The extracellular matrix encompasses the very large number of constituent macromolecules that are synthesized and secreted by cells into the space surrounding them, followed in most cases by further assembly, cross-linking, and/or polymerization of the secreted proteins to form an organized structure. The extracellular matrix has a number of critical roles in tissue and organ development, function, and repair after injury. In addition, there are numerous serious and debilitating genetic diseases whose bases lie in mutations in genes encoding extracellular matrix proteins. There are also acquired diseases, such as scurvy, chronic obstructive pulmonary disease, and cancer, that can be caused by damage to or are influenced by changes in the organization or integrity of the extracellular matrix. The goal of this chapter is to provide an overview of the extracellular matrix by discussing the different classes of extracellular matrix molecules and presenting a subset of individual extracellular matrix proteins from each class in greater detail in order to demonstrate their importance.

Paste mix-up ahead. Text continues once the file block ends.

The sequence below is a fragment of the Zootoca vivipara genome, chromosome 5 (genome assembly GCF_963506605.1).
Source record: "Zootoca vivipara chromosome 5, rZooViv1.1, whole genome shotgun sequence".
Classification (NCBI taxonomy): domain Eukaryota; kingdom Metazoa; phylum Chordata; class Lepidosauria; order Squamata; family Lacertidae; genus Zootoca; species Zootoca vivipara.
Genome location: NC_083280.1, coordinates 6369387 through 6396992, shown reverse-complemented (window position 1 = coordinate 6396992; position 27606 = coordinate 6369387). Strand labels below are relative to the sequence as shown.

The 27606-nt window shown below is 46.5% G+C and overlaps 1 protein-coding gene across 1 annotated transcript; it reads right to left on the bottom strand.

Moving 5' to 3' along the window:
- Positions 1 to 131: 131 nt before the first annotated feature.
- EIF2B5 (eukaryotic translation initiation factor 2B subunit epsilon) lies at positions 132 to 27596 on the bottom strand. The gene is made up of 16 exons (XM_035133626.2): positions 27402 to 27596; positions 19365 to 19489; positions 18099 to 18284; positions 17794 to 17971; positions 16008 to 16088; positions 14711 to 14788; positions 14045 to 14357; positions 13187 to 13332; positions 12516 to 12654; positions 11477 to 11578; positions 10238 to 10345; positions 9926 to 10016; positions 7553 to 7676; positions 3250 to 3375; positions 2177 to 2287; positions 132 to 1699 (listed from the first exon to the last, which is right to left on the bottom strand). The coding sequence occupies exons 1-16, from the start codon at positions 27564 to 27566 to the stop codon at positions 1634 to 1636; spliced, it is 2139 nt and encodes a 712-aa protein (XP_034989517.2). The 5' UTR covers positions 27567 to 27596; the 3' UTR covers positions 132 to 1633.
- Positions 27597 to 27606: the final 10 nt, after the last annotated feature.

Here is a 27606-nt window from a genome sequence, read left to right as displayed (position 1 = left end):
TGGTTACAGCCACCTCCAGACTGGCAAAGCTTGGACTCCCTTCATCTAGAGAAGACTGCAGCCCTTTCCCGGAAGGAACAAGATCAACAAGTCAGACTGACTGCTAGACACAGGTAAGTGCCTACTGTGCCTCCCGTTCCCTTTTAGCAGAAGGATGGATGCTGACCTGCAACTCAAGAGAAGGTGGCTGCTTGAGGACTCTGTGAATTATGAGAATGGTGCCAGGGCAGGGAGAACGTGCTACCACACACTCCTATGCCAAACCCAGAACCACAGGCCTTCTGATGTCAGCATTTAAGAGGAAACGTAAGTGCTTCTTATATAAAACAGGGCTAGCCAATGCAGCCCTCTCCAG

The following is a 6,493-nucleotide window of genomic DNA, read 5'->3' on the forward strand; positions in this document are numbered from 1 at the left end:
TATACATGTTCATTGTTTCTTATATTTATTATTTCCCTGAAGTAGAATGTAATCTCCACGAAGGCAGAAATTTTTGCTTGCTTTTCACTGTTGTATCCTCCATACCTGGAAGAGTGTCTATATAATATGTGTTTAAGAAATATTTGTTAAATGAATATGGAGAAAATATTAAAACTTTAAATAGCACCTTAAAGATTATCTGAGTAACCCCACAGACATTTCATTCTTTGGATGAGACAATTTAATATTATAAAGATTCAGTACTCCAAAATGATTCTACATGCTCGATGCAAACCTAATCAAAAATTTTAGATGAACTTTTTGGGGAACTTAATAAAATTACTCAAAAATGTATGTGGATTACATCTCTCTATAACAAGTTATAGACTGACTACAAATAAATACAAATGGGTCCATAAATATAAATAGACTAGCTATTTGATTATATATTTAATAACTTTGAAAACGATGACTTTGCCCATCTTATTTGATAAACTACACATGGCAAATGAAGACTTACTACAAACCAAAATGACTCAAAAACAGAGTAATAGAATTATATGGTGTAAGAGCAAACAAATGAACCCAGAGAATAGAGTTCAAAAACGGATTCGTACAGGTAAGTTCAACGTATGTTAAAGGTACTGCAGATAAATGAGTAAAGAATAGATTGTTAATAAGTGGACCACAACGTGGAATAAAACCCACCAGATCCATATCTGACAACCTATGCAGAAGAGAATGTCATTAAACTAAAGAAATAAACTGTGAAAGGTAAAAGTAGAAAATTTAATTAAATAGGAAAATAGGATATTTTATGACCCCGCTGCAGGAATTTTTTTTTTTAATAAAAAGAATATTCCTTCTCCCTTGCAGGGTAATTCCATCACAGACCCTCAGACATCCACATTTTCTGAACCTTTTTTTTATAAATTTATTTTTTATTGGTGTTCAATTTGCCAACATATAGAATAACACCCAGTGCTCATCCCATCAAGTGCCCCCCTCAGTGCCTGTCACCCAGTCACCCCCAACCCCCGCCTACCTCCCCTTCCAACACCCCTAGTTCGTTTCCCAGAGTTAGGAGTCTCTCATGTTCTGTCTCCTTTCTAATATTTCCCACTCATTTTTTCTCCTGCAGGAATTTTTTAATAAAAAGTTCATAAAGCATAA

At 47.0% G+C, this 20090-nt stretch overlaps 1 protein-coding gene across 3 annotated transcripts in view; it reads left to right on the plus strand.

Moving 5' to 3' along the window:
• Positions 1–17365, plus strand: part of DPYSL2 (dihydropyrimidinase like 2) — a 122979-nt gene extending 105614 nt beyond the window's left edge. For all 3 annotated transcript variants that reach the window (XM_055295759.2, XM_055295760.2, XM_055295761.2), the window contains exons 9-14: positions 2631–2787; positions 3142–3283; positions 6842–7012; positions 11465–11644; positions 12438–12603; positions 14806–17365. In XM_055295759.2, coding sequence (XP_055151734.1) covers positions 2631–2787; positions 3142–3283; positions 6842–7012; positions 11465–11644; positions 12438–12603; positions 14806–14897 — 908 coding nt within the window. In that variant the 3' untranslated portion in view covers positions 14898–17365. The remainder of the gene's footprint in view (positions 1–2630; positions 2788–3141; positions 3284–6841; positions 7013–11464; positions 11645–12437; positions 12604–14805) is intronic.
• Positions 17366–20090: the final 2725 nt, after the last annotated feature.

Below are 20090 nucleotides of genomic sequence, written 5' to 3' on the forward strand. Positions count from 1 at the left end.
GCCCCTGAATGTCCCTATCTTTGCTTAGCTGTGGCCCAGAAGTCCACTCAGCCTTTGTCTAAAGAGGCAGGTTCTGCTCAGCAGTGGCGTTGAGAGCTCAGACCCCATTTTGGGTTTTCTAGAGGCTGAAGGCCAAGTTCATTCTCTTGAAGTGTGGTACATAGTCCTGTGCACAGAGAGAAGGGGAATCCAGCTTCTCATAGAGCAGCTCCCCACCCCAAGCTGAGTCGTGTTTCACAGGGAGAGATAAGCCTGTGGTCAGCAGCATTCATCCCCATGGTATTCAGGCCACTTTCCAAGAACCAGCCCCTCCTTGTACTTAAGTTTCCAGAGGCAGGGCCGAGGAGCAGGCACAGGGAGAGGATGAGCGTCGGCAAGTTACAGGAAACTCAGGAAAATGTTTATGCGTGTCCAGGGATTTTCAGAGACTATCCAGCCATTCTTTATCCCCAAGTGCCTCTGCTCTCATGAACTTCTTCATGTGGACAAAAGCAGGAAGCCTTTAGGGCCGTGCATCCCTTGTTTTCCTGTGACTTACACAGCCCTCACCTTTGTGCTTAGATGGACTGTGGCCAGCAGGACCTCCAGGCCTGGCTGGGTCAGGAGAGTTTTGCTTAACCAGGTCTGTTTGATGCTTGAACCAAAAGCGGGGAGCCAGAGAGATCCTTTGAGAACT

|Title of host publication||Cell-Extracellular Matrix Interactions in Cancer|
|Publisher||Springer New York|
|Number of pages||17|
|State||Published - Dec 1 2010|
- Basement membrane
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